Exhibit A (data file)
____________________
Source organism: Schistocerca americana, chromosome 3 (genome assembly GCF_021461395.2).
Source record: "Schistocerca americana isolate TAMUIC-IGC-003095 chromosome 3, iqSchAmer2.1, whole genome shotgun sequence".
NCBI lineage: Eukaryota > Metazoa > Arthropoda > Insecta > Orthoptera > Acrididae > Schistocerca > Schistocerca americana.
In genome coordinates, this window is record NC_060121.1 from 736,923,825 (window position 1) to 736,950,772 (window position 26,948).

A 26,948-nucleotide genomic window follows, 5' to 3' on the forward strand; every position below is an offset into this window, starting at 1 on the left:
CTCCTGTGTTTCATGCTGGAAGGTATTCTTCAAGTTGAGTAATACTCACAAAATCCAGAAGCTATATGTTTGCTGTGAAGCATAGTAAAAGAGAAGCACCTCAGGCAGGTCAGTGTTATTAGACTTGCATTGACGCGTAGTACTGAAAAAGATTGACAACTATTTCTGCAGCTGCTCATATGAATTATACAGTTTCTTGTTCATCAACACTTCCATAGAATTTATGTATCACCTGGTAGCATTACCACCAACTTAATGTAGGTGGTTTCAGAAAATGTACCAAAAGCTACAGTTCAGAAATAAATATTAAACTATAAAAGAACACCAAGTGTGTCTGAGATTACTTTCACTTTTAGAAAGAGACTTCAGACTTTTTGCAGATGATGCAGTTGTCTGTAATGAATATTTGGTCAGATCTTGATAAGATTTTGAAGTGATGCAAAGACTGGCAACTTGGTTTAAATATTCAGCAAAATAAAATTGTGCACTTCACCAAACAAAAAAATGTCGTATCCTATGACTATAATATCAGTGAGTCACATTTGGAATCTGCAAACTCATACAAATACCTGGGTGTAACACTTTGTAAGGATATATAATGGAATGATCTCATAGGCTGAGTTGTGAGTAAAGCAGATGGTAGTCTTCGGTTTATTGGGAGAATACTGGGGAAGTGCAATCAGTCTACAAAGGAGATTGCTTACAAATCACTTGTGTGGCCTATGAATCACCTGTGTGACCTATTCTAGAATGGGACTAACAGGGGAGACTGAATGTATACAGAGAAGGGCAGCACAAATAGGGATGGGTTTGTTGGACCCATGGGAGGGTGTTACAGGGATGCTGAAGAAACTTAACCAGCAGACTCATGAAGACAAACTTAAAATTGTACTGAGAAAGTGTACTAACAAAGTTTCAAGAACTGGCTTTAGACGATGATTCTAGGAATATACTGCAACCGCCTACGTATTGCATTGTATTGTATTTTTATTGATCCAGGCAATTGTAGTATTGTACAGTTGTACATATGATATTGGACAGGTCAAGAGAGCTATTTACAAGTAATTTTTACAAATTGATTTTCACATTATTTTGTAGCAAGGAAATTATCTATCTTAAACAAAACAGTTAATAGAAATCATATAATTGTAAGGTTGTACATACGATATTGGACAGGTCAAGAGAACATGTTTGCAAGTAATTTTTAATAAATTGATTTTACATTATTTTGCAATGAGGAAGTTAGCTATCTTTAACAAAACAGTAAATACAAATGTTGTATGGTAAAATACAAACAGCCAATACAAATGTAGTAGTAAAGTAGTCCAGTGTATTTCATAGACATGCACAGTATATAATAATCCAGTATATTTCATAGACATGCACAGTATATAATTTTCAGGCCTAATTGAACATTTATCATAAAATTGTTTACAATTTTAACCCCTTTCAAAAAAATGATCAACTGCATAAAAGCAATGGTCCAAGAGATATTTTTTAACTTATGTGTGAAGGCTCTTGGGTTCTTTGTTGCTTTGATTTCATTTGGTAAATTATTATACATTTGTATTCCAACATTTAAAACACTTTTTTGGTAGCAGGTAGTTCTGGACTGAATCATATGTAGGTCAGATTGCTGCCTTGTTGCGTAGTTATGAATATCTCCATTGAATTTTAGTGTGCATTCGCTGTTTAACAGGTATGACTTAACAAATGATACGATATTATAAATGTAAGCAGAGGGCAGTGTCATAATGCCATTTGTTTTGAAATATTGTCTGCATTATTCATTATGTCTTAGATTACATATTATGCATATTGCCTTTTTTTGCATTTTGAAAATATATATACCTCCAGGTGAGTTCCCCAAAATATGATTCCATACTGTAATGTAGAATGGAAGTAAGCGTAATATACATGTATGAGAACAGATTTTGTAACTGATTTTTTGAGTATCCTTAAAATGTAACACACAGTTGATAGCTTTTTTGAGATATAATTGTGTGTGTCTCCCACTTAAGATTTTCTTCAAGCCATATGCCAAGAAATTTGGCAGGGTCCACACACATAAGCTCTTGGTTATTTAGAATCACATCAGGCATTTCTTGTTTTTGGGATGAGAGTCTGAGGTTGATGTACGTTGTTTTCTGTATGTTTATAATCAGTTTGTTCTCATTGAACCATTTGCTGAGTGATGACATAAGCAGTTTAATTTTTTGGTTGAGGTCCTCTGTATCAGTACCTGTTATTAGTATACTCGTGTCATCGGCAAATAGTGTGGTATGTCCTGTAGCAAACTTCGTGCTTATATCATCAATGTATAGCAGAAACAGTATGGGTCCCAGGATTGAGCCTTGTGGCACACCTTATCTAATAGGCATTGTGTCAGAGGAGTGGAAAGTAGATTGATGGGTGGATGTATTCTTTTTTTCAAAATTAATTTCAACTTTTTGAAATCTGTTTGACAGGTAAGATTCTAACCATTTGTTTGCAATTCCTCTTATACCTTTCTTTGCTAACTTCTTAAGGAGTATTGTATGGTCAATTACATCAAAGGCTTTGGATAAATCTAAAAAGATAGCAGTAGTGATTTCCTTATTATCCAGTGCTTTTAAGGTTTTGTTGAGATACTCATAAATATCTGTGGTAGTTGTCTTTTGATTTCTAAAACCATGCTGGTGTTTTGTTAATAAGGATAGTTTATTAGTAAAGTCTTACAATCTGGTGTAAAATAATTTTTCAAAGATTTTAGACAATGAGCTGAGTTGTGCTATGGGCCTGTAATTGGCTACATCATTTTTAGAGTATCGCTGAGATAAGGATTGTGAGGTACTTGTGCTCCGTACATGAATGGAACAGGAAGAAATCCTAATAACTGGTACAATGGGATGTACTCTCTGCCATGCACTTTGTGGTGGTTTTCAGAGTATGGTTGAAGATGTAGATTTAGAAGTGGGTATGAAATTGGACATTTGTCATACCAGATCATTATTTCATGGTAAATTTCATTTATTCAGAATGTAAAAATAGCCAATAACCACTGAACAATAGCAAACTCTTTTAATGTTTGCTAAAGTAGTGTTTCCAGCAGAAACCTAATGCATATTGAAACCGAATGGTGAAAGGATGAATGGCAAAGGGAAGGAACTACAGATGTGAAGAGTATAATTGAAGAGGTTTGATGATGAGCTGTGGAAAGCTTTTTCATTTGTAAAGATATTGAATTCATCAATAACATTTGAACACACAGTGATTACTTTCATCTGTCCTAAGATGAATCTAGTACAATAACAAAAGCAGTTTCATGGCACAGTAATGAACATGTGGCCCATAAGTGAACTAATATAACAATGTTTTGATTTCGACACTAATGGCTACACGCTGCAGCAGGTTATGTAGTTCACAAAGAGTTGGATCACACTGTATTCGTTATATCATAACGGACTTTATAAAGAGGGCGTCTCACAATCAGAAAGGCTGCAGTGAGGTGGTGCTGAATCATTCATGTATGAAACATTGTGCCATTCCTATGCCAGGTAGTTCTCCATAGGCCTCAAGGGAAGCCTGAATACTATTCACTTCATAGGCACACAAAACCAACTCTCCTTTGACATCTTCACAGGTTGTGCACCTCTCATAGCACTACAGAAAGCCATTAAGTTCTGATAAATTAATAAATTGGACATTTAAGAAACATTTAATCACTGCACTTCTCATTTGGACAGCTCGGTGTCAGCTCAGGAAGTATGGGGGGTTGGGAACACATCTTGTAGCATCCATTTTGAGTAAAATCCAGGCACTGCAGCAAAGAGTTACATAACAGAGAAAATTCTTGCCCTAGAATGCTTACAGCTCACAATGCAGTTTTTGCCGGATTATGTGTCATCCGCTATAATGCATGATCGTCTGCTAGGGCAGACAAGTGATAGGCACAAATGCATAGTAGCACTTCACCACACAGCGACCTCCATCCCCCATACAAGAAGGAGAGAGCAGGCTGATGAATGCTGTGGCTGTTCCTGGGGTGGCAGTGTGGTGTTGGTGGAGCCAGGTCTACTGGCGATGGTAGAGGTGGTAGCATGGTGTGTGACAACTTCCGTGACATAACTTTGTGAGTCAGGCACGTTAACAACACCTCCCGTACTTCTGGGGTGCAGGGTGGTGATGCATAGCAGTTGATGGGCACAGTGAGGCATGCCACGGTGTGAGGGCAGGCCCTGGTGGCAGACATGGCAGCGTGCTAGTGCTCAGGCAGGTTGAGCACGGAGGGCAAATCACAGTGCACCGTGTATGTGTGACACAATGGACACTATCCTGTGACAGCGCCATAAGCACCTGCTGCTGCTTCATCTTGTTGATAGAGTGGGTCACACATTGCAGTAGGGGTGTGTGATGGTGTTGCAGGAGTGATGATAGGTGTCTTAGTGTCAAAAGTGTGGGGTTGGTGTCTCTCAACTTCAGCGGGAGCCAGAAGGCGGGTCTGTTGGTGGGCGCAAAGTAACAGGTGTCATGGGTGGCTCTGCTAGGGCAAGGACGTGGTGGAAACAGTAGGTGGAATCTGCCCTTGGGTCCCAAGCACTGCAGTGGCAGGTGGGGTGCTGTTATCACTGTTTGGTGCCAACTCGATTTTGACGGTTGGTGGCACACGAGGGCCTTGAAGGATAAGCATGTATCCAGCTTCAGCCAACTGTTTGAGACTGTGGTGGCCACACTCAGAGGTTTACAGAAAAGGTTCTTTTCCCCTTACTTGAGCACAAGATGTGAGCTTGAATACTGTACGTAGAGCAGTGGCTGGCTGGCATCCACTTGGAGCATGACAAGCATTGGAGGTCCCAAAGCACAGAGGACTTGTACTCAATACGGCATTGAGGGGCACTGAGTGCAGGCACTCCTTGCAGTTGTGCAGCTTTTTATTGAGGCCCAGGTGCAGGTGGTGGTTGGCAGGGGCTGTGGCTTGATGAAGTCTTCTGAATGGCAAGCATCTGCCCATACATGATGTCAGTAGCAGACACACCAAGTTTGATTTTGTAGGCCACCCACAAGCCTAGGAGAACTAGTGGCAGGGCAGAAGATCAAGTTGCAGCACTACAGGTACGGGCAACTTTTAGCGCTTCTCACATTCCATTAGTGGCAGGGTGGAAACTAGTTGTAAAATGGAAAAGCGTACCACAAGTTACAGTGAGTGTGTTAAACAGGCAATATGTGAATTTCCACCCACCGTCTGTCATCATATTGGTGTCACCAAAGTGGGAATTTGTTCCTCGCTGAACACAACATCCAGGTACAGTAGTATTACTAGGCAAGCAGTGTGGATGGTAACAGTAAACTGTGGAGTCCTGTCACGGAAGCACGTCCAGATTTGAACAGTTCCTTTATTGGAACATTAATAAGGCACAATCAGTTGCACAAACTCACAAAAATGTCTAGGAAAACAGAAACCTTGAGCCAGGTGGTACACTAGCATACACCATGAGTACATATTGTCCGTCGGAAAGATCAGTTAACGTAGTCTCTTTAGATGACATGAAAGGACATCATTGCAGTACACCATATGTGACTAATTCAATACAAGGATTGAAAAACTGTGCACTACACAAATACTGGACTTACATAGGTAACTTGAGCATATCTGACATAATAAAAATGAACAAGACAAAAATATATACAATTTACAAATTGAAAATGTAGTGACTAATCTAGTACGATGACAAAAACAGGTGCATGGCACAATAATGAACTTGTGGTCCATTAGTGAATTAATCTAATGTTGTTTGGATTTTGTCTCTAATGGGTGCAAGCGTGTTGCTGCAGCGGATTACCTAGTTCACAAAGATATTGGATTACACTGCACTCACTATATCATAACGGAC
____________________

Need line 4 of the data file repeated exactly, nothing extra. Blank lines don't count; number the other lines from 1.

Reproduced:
In genome coordinates, this window is record NC_060121.1 from 736,923,825 (window position 1) to 736,950,772 (window position 26,948).